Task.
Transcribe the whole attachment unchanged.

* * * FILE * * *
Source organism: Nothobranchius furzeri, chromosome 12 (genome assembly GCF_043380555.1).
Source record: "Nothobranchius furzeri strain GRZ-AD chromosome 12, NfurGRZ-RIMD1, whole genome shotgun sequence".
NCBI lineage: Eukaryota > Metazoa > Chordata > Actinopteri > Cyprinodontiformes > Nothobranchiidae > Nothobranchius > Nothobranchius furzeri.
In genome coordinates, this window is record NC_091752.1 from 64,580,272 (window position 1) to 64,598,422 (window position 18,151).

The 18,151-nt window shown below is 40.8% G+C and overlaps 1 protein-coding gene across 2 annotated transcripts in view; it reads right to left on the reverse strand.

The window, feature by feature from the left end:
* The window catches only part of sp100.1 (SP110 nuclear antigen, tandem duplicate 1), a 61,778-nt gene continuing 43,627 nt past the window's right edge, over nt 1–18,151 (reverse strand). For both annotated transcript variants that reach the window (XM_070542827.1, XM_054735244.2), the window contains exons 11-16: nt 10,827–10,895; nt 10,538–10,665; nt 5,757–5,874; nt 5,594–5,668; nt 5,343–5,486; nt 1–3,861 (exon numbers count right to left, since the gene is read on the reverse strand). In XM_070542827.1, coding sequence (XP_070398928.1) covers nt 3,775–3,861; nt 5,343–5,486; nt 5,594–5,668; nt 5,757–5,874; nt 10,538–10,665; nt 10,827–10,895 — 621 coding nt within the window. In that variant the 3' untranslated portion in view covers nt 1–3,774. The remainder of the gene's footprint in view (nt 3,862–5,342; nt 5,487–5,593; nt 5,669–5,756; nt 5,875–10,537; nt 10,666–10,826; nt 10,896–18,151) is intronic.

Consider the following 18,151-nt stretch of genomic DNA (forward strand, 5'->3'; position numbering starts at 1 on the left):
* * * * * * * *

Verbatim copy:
Source organism: Nothobranchius furzeri, chromosome 12 (genome assembly GCF_043380555.1).
Source record: "Nothobranchius furzeri strain GRZ-AD chromosome 12, NfurGRZ-RIMD1, whole genome shotgun sequence".
NCBI lineage: Eukaryota > Metazoa > Chordata > Actinopteri > Cyprinodontiformes > Nothobranchiidae > Nothobranchius > Nothobranchius furzeri.
In genome coordinates, this window is record NC_091752.1 from 64,580,272 (window position 1) to 64,598,422 (window position 18,151).

The 18,151-nt window shown below is 40.8% G+C and overlaps 1 protein-coding gene across 2 annotated transcripts in view; it reads right to left on the reverse strand.

The window, feature by feature from the left end:
* The window catches only part of sp100.1 (SP110 nuclear antigen, tandem duplicate 1), a 61,778-nt gene continuing 43,627 nt past the window's right edge, over nt 1–18,151 (reverse strand). For both annotated transcript variants that reach the window (XM_070542827.1, XM_054735244.2), the window contains exons 11-16: nt 10,827–10,895; nt 10,538–10,665; nt 5,757–5,874; nt 5,594–5,668; nt 5,343–5,486; nt 1–3,861 (exon numbers count right to left, since the gene is read on the reverse strand). In XM_070542827.1, coding sequence (XP_070398928.1) covers nt 3,775–3,861; nt 5,343–5,486; nt 5,594–5,668; nt 5,757–5,874; nt 10,538–10,665; nt 10,827–10,895 — 621 coding nt within the window. In that variant the 3' untranslated portion in view covers nt 1–3,774. The remainder of the gene's footprint in view (nt 3,862–5,342; nt 5,487–5,593; nt 5,669–5,756; nt 5,875–10,537; nt 10,666–10,826; nt 10,896–18,151) is intronic.

Consider the following 18,151-nt stretch of genomic DNA (forward strand, 5'->3'; position numbering starts at 1 on the left):